Karen Pence, the wife of Vice President Pence, said Tuesday that people “shouldn’t be attacked for what your religious beliefs are,” an apparent response to recent criticisms made by South Bend, Ind., Mayor Pete Buttigieg.
Buttigieg, who is openly gay and widely expected to announce a 2020 presidential run this weekend, slammed the vice president on Sunday for opposing same-sex marriage, saying his marriage to his husband has brought him “closer to God.”
“Speaking only for myself, I can tell you that if me being gay was a choice, it was a choice that was made far, far above my pay grade,” Buttigieg said.
“And that’s the thing I wish the Mike Pences of the world would understand,” he continued. “If you’ve got a problem with who I am, your problem is not with me. Your quarrel, sir, is with my creator.”
As Indiana’s governor, Pence signed into law a “religious freedom” bill that critics said was a license to discriminate against gay people.
Pence’s anti-LGBT record also includes advocating for a constitutional amendment banning same-sex marriage, opposing measures to protect gay men and lesbians from discrimination in the workplace, and opposing expanding the definition of hate crimes to cover offenses based on a victim’s sexual orientation or gender identity.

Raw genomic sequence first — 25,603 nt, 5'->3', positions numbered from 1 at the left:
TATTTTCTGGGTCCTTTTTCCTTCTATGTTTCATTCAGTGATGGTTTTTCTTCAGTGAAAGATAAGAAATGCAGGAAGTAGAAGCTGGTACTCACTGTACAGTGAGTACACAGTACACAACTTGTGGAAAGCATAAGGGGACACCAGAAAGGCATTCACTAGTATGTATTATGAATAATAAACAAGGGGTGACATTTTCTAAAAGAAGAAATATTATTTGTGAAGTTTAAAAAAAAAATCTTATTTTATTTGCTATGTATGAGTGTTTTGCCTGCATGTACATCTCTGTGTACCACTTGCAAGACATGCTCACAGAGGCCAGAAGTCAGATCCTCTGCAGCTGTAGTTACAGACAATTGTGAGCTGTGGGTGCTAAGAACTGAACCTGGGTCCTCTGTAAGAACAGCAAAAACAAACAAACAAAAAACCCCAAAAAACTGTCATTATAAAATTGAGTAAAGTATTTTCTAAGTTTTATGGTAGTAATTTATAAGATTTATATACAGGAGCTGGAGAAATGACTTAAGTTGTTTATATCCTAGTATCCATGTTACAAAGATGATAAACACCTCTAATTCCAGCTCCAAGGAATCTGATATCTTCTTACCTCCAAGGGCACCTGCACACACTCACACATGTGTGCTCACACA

When Pence was running for Congress back in 2000, he supported the use of federal funding to treat people “seeking to change their sexual behavior.”
His campaign web site at the time touted his call to add the stipulation to the Ryan White Comprehensive AIDS Resources Emergency (CARE) Act, a 1990 law providing funding for HIV/AIDS treatment for patients living with the disease lacking either the income or the necessary insurance to pay for it on their own, to
The website said:
Congress should support the reauthorization of the Ryan White Care Act only after completion of an audit to ensure that federal dollars were no longer being given to organizations that celebrate and encourage the types of behaviors that facilitate the spreading of the HIV virus. Resources should be directed toward those institutions which provide assistance to those seeking to change their sexual behavior.
Karen Pence, speaking Tuesday on The Brian Kilmeade Show on Fox Radio to promote a book she wrote with her daughter, took issue with Buttigieg’s remarks, though also noting the mayor and her husband “have always had a great relationship.”
“I think in our country we need to understand you shouldn’t be attacked for what your religious beliefs are and I think kids need to learn that at a young age that this is OK, what faith people have; we don’t attack them for their faith,” she said.
Buttigieg has also said the idea that God wanted Pence to be vice president gives God “very little credit.”
Karen Pence, who made headlines in January after announcing her decision to teach at a Christian school where students and teachers who condone homosexuality are not welcome, also said in the radio interview that Buttigieg’s comments about her husband are helping the 2020 Democratic candidate “get some notoriety.”